The merry-go-round of uncertainty surrounding former Clay County sheriff's deputy Jonathan T. Lambert's legal problems stopped Thursday, when Clay County Circuit Court Judge Joseph Trout accepted a third guilty plea agreement presented in the case and the sentencing recommendation for home detention, but only if Lambert served the maximum amount of assigned time in Clay County.
Facing charges stemming from a 16-hour standoff at his home with law enforcement after a domestic dispute with his girlfriend in September 2006, Lambert pled guilty in February, but was not sentenced.
Trout wanted to take the new plea agreement presented by Special Prosecutor Nina Alexander and Defense Attorney Joseph Etling under advisement before announcing his decision to accept or reject the plea agreement and its sentencing recommendations.
Bad weather conditions forced the scheduled Feb. 22 court date to be rescheduled to Thursday.
The prosecution and defense made formal changes to the third plea agreement at the beginning of Thursday's proceedings, which allowed for a maximum sentence of 180 days in-home detention in both cases to be consecutive and not concurrent as originally provided to the court.
Then defense attorney Joseph Etling attempted to persuade Trout to allow Lambert to move on with his life, which consists mainly of letting him remain gainfully employed at Phoenix Fabricators And Erectors, Inc., Avon, Ind.
Employed as a general laborer at the firm since November 2007, Lambert has to travel around the country at various job sites to help construct water tanks.
A Phoenix representative testified the company has previously cooperated in other court matters for employees and it would be willing to cooperate with Clay Circuit Court's ordered requirements by providing weekly, even daily if necessary, updates about Lambert's whereabouts and job performance. Lambert would also be subject to the company's random five-panel drug testing program.
Although it's not what he dreamed of, Lambert's mother Mary A. Lee said the job was allowing her son a second chance at having a productive life.
Lambert echoed the sentiment when he took the stand.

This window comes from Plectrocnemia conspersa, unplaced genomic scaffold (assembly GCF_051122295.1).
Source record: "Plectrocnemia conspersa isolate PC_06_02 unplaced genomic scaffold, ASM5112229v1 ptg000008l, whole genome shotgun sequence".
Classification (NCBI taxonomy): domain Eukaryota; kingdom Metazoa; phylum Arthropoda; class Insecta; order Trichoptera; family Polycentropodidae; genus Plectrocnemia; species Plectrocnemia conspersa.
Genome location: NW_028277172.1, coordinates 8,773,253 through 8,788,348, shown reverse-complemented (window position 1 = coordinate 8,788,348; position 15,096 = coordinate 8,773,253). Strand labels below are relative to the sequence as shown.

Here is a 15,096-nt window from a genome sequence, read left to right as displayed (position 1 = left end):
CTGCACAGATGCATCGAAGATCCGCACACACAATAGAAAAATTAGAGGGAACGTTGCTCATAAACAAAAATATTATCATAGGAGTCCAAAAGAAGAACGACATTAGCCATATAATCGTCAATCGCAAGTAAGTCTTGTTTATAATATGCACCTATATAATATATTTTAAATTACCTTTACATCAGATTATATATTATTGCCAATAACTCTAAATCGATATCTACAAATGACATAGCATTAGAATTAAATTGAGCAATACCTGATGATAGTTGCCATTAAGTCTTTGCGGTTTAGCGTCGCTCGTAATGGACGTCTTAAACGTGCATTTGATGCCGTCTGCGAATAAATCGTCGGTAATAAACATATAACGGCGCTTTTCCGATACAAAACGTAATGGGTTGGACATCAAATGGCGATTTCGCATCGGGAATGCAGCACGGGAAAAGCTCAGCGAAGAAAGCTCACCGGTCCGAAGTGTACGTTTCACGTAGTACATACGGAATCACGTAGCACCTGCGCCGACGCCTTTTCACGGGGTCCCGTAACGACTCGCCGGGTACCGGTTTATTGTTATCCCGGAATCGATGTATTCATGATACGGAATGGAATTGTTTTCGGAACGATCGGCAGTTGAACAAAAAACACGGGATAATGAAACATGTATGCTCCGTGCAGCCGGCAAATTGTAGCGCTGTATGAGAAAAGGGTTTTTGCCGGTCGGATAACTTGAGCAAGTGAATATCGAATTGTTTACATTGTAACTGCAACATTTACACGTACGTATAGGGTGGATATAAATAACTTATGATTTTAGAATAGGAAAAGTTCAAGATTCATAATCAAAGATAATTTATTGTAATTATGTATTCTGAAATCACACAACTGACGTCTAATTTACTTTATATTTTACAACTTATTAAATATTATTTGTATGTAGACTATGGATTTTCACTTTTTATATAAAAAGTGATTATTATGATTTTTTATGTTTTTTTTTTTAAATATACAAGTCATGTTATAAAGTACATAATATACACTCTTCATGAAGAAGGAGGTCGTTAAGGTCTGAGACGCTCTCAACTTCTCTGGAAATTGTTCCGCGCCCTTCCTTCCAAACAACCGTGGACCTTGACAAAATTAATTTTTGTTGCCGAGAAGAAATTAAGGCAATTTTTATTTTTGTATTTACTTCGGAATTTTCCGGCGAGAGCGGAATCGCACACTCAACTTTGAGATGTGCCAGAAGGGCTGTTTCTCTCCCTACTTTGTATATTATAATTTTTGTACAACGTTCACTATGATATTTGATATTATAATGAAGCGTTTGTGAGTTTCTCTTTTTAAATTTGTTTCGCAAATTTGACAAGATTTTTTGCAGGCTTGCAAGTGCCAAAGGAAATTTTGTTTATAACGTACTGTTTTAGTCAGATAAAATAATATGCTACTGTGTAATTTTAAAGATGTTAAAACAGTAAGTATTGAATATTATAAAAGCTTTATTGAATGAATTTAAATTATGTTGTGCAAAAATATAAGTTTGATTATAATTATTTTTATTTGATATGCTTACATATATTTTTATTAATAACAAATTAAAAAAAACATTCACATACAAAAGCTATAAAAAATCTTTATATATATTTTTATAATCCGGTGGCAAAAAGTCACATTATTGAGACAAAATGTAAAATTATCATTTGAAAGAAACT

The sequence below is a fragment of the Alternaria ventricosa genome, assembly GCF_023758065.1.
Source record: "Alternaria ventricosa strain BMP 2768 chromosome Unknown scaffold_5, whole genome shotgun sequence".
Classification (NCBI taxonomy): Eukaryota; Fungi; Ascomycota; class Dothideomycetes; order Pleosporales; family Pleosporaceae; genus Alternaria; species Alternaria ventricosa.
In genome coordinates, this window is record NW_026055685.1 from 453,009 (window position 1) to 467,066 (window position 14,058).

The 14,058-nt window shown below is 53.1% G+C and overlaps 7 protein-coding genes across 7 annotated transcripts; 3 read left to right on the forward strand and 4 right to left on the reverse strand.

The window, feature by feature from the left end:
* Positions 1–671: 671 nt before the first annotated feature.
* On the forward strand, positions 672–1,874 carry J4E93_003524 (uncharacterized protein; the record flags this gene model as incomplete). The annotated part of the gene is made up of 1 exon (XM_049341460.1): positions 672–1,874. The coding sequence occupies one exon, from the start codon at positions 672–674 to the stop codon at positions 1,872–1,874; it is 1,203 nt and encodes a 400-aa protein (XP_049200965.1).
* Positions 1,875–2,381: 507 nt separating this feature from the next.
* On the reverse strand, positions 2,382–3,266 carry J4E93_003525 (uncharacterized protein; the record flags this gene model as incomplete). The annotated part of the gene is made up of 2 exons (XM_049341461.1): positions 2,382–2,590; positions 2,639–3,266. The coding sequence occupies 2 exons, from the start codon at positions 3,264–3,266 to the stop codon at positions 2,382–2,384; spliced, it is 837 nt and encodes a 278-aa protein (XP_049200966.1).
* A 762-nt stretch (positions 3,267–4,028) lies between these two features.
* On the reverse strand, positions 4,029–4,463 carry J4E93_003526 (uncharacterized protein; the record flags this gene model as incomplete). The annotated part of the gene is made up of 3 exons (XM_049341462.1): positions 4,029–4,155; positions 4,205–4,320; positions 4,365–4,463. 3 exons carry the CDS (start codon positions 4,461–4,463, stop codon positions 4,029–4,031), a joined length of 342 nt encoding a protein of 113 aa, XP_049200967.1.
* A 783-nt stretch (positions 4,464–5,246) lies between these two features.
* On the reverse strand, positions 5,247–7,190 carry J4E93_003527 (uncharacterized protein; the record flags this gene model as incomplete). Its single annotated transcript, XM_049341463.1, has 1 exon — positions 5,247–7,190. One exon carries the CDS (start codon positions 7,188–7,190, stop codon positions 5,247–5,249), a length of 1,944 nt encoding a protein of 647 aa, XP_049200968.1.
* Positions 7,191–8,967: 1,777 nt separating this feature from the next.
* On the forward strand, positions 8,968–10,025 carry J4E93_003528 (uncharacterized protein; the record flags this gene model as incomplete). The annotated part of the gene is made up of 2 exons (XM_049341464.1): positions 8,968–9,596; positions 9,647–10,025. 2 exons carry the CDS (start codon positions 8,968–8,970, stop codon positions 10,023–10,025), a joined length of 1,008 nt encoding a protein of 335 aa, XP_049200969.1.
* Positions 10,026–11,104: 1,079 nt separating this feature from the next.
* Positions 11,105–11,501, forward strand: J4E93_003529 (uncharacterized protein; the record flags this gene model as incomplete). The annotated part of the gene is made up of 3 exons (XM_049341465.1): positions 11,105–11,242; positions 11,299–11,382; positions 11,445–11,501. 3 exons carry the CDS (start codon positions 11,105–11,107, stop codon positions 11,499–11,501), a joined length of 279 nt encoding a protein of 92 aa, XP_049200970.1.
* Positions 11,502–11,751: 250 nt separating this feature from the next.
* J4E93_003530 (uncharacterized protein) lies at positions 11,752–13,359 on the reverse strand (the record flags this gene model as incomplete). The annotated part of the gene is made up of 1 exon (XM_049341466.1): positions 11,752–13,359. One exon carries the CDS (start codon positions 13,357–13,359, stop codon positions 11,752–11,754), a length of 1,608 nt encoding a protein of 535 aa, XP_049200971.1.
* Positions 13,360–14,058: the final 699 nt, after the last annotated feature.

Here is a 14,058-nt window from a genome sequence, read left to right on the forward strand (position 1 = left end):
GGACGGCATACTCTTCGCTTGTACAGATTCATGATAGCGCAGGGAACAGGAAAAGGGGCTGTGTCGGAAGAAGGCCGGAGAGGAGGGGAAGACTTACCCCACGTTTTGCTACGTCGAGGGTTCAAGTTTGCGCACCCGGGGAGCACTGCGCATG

Although no one has treated him badly since bonding out of jail in December 2006, Lambert said living in Clay County has become very uncomfortable.
"Clay County was home and I was proud to live here. The people in this county were the reason I did the job," Lambert said, and then testified the feeling in the community has changed toward him. "I don't like being here anymore. It just isn't comfortable for me in this community anymore."
At the request of Etling, Clay County Sheriff Mike Heaton provided an affidavit to the court stating the amount of restitution ($1,237.58) provided in the third plea agreement for the cost of sheriff's department equipment damaged during the September 2006 standoff was acceptable.
Special Prosecutor Nina Alexander, Indiana State Police Det. Troy Stanton and the victim, Cayla Hayes-Barker, agreed with the position of the defense and also requested Trout accept the plea agreement and place Lambert on probation that would allow him to keep his new job.
However, Trout, who has felt previous plea agreements were too lenient, sentenced Lambert to the maximum punishment allowable under the current plea agreement, 180 days of electronically monitored in-home detention in each case.
Trout said he was impressed with Lambert's initiative to make his life better, but reminded the court that a person who is found guilty or pleads guilty to charges has to pay their debt to society first.